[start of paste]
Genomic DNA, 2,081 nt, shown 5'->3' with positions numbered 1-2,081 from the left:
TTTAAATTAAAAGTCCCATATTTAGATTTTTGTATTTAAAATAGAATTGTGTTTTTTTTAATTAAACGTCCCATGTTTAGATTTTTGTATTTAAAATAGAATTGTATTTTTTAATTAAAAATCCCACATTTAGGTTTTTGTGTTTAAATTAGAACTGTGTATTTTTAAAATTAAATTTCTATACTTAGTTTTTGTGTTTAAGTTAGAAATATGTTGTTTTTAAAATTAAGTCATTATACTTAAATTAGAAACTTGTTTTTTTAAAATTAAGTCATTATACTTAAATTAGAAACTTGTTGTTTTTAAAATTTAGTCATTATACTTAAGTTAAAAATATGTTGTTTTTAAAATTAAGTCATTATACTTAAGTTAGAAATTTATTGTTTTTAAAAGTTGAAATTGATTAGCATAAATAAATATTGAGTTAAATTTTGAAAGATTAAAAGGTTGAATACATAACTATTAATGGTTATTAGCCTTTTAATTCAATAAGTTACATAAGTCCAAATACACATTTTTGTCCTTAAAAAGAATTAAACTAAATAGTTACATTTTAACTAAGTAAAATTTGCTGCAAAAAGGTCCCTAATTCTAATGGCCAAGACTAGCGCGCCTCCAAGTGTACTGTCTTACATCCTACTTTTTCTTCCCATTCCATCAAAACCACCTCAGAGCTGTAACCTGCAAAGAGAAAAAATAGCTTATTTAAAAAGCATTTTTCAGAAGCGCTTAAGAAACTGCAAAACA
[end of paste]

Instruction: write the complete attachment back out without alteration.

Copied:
Genomic DNA, 2,081 nt, shown 5'->3' with positions numbered 1-2,081 from the left:
TTTAAATTAAAAGTCCCATATTTAGATTTTTGTATTTAAAATAGAATTGTGTTTTTTTTAATTAAACGTCCCATGTTTAGATTTTTGTATTTAAAATAGAATTGTATTTTTTAATTAAAAATCCCACATTTAGGTTTTTGTGTTTAAATTAGAACTGTGTATTTTTAAAATTAAATTTCTATACTTAGTTTTTGTGTTTAAGTTAGAAATATGTTGTTTTTAAAATTAAGTCATTATACTTAAATTAGAAACTTGTTTTTTTAAAATTAAGTCATTATACTTAAATTAGAAACTTGTTGTTTTTAAAATTTAGTCATTATACTTAAGTTAAAAATATGTTGTTTTTAAAATTAAGTCATTATACTTAAGTTAGAAATTTATTGTTTTTAAAAGTTGAAATTGATTAGCATAAATAAATATTGAGTTAAATTTTGAAAGATTAAAAGGTTGAATACATAACTATTAATGGTTATTAGCCTTTTAATTCAATAAGTTACATAAGTCCAAATACACATTTTTGTCCTTAAAAAGAATTAAACTAAATAGTTACATTTTAACTAAGTAAAATTTGCTGCAAAAAGGTCCCTAATTCTAATGGCCAAGACTAGCGCGCCTCCAAGTGTACTGTCTTACATCCTACTTTTTCTTCCCATTCCATCAAAACCACCTCAGAGCTGTAACCTGCAAAGAGAAAAAATAGCTTATTTAAAAAGCATTTTTCAGAAGCGCTTAAGAAACTGCAAAACA